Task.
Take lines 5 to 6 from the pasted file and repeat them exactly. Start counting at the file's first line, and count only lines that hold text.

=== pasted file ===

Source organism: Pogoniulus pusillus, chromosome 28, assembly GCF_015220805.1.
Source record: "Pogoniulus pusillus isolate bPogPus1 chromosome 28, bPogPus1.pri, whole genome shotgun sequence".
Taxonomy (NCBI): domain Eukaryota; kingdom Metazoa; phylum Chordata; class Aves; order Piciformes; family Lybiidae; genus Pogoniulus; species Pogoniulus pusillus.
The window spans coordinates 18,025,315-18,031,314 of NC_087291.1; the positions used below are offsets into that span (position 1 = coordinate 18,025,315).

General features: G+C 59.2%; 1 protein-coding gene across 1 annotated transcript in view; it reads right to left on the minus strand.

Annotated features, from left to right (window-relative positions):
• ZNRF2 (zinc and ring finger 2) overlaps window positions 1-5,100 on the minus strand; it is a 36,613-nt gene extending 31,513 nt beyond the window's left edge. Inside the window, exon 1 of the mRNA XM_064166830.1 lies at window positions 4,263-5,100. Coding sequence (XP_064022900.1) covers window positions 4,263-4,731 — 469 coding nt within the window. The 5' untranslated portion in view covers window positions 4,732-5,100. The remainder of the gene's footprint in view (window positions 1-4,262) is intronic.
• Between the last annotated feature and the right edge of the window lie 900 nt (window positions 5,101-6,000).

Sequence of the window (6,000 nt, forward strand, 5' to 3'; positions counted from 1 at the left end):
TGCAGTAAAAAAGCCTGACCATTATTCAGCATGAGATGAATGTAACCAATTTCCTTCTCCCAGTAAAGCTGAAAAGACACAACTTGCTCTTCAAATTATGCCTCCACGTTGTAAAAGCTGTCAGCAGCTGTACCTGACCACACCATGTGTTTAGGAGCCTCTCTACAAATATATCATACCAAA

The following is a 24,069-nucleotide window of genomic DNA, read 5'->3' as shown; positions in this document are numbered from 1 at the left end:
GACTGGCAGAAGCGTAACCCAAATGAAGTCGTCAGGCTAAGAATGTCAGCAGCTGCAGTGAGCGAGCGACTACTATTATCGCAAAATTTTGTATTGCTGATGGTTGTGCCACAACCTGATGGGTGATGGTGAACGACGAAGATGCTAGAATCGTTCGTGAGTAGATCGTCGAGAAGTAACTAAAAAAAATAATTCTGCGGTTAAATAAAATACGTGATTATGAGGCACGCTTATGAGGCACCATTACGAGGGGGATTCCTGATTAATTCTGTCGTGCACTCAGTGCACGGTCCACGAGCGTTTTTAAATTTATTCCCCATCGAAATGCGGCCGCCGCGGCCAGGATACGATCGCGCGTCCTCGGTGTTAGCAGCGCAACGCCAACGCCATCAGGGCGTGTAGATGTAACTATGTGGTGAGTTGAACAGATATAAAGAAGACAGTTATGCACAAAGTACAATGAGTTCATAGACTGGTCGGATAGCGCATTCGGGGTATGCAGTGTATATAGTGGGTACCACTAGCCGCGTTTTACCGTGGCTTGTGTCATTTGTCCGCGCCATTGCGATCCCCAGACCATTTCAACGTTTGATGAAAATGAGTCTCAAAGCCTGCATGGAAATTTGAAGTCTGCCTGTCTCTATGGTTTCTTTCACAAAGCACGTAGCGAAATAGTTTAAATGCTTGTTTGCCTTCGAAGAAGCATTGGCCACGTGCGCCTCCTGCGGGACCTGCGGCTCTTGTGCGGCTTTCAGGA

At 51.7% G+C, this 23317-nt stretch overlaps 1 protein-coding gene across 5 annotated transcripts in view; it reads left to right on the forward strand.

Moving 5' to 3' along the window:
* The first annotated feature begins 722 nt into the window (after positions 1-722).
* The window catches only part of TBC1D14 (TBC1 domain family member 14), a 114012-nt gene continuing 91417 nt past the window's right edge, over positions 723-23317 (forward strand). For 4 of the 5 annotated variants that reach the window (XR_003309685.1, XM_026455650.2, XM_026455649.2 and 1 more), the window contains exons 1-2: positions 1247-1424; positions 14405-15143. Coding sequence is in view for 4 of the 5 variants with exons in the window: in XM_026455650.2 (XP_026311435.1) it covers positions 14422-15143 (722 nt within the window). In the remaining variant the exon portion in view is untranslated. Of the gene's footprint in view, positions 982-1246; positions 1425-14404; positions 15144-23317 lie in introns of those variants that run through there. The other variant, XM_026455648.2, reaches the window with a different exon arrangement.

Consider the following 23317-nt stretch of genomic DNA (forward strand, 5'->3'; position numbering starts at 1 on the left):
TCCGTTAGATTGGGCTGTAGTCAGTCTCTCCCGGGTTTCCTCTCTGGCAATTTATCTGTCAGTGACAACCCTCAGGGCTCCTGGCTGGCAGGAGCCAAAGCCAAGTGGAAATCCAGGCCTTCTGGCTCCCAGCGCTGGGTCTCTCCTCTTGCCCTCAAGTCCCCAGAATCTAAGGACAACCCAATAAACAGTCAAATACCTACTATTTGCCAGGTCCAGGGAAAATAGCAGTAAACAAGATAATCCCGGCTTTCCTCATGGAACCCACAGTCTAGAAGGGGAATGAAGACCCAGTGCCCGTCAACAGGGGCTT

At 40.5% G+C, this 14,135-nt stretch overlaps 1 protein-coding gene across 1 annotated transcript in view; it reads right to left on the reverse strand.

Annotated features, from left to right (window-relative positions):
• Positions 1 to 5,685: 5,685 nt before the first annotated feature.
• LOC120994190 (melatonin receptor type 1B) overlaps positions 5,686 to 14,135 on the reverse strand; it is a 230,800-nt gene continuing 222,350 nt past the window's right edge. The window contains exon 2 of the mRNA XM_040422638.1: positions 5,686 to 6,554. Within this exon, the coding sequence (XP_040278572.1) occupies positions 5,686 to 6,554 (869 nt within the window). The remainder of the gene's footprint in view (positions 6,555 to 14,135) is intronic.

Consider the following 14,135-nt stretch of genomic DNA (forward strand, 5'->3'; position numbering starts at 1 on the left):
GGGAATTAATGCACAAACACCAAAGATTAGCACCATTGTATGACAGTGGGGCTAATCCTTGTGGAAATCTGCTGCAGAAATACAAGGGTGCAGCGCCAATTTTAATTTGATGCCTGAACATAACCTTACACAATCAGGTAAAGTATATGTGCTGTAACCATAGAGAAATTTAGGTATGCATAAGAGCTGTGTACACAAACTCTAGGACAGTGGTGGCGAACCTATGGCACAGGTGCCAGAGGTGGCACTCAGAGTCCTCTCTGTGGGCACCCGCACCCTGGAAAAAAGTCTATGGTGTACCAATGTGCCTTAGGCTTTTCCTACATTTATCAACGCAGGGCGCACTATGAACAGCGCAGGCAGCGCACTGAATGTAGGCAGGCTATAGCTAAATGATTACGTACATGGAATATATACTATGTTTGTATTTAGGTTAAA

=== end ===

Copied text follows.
General features: G+C 59.2%; 1 protein-coding gene across 1 annotated transcript in view; it reads right to left on the minus strand.

Annotated features, from left to right (window-relative positions):